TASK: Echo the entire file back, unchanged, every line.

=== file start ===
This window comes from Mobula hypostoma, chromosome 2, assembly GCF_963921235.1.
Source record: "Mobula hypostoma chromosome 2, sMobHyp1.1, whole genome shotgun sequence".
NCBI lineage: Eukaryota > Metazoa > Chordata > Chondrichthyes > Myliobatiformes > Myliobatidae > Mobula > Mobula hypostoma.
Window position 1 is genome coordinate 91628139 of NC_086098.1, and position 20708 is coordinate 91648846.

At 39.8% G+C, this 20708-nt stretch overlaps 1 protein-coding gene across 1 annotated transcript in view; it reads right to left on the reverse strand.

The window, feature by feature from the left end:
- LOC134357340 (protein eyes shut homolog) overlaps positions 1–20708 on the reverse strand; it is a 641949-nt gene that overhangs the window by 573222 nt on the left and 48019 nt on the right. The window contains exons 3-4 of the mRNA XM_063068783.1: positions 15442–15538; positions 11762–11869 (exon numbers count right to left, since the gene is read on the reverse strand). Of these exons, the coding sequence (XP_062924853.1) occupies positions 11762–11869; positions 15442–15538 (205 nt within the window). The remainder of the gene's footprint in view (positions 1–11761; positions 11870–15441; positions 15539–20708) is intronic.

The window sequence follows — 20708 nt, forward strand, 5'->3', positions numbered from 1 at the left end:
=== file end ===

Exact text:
This window comes from Mobula hypostoma, chromosome 2, assembly GCF_963921235.1.
Source record: "Mobula hypostoma chromosome 2, sMobHyp1.1, whole genome shotgun sequence".
NCBI lineage: Eukaryota > Metazoa > Chordata > Chondrichthyes > Myliobatiformes > Myliobatidae > Mobula > Mobula hypostoma.
Window position 1 is genome coordinate 91628139 of NC_086098.1, and position 20708 is coordinate 91648846.

At 39.8% G+C, this 20708-nt stretch overlaps 1 protein-coding gene across 1 annotated transcript in view; it reads right to left on the reverse strand.

The window, feature by feature from the left end:
- LOC134357340 (protein eyes shut homolog) overlaps positions 1–20708 on the reverse strand; it is a 641949-nt gene that overhangs the window by 573222 nt on the left and 48019 nt on the right. The window contains exons 3-4 of the mRNA XM_063068783.1: positions 15442–15538; positions 11762–11869 (exon numbers count right to left, since the gene is read on the reverse strand). Of these exons, the coding sequence (XP_062924853.1) occupies positions 11762–11869; positions 15442–15538 (205 nt within the window). The remainder of the gene's footprint in view (positions 1–11761; positions 11870–15441; positions 15539–20708) is intronic.

The window sequence follows — 20708 nt, forward strand, 5'->3', positions numbered from 1 at the left end: